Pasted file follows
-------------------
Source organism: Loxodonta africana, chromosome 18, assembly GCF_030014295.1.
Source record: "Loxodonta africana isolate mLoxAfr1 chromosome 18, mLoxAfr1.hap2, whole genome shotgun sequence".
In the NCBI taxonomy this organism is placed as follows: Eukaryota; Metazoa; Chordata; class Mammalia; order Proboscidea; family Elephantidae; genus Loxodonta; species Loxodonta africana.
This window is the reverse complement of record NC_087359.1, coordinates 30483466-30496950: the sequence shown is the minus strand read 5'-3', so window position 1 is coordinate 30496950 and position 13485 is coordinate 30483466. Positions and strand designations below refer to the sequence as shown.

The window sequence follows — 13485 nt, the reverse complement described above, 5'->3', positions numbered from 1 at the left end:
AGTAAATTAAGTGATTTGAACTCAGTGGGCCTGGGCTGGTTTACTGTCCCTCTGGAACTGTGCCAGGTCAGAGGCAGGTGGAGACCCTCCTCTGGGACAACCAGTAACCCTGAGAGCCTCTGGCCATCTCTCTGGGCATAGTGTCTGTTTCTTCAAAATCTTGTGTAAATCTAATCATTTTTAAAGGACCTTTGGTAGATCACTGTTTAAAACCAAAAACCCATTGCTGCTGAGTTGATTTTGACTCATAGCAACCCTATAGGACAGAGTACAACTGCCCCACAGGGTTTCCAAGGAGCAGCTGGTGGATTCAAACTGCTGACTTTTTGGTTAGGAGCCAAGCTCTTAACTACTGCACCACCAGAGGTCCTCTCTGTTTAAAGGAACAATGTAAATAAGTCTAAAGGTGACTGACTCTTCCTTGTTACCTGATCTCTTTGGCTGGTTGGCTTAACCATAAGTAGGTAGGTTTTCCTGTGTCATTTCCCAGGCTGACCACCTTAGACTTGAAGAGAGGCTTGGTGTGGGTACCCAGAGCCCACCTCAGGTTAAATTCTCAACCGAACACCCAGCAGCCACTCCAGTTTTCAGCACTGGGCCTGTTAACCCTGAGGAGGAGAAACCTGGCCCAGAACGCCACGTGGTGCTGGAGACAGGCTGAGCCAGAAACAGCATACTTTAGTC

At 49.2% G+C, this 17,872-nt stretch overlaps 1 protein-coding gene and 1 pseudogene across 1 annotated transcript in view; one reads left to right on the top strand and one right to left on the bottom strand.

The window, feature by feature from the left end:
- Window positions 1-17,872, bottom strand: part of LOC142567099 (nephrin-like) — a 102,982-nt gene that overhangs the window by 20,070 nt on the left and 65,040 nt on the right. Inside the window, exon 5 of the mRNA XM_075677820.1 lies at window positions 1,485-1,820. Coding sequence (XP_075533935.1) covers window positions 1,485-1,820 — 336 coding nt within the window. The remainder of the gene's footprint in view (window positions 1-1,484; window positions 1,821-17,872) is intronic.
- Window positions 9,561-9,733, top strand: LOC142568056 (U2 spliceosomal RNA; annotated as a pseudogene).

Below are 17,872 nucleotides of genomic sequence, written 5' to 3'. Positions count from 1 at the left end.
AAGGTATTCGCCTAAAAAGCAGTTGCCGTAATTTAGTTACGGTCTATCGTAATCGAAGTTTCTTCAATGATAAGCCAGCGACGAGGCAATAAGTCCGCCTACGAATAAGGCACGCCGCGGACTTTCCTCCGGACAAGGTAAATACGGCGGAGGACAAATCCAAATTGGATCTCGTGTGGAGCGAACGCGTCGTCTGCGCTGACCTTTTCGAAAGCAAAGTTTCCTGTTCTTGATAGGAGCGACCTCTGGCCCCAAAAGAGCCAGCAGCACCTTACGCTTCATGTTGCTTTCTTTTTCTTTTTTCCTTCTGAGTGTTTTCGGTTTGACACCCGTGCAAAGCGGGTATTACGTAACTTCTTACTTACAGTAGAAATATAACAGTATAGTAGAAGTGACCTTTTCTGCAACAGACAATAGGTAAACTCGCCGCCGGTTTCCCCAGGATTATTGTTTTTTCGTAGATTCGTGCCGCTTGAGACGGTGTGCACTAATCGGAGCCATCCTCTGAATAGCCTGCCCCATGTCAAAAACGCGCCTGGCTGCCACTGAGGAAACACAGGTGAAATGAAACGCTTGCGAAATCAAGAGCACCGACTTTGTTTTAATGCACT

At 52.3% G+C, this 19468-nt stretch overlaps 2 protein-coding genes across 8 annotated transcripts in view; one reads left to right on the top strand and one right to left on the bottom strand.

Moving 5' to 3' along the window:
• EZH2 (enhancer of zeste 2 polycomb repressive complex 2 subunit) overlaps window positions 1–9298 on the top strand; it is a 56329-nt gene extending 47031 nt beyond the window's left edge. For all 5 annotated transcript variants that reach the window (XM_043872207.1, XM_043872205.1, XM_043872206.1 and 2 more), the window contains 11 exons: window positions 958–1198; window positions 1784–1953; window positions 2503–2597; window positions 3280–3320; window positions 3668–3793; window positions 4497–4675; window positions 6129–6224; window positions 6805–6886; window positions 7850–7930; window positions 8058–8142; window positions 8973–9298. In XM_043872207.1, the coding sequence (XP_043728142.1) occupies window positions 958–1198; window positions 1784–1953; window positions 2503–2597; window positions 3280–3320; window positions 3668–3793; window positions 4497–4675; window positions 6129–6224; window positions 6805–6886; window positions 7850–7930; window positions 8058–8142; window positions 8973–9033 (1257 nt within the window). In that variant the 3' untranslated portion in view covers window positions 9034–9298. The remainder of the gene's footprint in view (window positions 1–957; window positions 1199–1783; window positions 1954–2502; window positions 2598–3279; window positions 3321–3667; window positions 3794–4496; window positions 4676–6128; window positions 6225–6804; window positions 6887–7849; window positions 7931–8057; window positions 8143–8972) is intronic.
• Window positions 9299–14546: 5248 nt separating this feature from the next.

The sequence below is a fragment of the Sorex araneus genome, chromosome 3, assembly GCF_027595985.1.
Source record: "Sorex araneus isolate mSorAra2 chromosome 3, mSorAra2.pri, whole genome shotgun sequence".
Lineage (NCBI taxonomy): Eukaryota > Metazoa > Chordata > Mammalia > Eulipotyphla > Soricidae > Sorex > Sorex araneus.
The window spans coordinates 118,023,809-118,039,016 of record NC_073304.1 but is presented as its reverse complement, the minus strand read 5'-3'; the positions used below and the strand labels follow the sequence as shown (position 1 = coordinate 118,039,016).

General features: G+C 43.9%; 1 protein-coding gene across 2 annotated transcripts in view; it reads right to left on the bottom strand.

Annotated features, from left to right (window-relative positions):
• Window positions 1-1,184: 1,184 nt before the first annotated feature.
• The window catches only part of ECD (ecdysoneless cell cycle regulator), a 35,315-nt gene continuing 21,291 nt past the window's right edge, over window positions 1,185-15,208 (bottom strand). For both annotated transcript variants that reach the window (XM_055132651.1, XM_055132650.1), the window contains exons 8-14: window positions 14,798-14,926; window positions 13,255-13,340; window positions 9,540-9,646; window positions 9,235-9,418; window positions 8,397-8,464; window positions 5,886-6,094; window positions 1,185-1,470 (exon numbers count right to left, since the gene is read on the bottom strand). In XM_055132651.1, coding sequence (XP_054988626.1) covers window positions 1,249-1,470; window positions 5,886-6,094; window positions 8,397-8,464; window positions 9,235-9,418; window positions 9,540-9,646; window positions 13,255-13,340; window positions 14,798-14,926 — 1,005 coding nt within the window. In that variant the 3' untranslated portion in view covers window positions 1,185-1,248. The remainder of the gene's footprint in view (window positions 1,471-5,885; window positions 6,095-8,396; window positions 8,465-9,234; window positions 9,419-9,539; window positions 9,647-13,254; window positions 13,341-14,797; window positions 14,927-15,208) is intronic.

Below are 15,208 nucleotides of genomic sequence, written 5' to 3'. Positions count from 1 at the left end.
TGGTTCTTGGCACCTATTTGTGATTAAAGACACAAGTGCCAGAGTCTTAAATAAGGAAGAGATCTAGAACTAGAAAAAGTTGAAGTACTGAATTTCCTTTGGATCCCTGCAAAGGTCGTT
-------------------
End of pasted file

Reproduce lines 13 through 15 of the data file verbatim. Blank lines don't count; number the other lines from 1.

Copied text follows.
At 52.3% G+C, this 19468-nt stretch overlaps 2 protein-coding genes across 8 annotated transcripts in view; one reads left to right on the top strand and one right to left on the bottom strand.

Moving 5' to 3' along the window:
• EZH2 (enhancer of zeste 2 polycomb repressive complex 2 subunit) overlaps window positions 1–9298 on the top strand; it is a 56329-nt gene extending 47031 nt beyond the window's left edge. For all 5 annotated transcript variants that reach the window (XM_043872207.1, XM_043872205.1, XM_043872206.1 and 2 more), the window contains 11 exons: window positions 958–1198; window positions 1784–1953; window positions 2503–2597; window positions 3280–3320; window positions 3668–3793; window positions 4497–4675; window positions 6129–6224; window positions 6805–6886; window positions 7850–7930; window positions 8058–8142; window positions 8973–9298. In XM_043872207.1, the coding sequence (XP_043728142.1) occupies window positions 958–1198; window positions 1784–1953; window positions 2503–2597; window positions 3280–3320; window positions 3668–3793; window positions 4497–4675; window positions 6129–6224; window positions 6805–6886; window positions 7850–7930; window positions 8058–8142; window positions 8973–9033 (1257 nt within the window). In that variant the 3' untranslated portion in view covers window positions 9034–9298. The remainder of the gene's footprint in view (window positions 1–957; window positions 1199–1783; window positions 1954–2502; window positions 2598–3279; window positions 3321–3667; window positions 3794–4496; window positions 4676–6128; window positions 6225–6804; window positions 6887–7849; window positions 7931–8057; window positions 8143–8972) is intronic.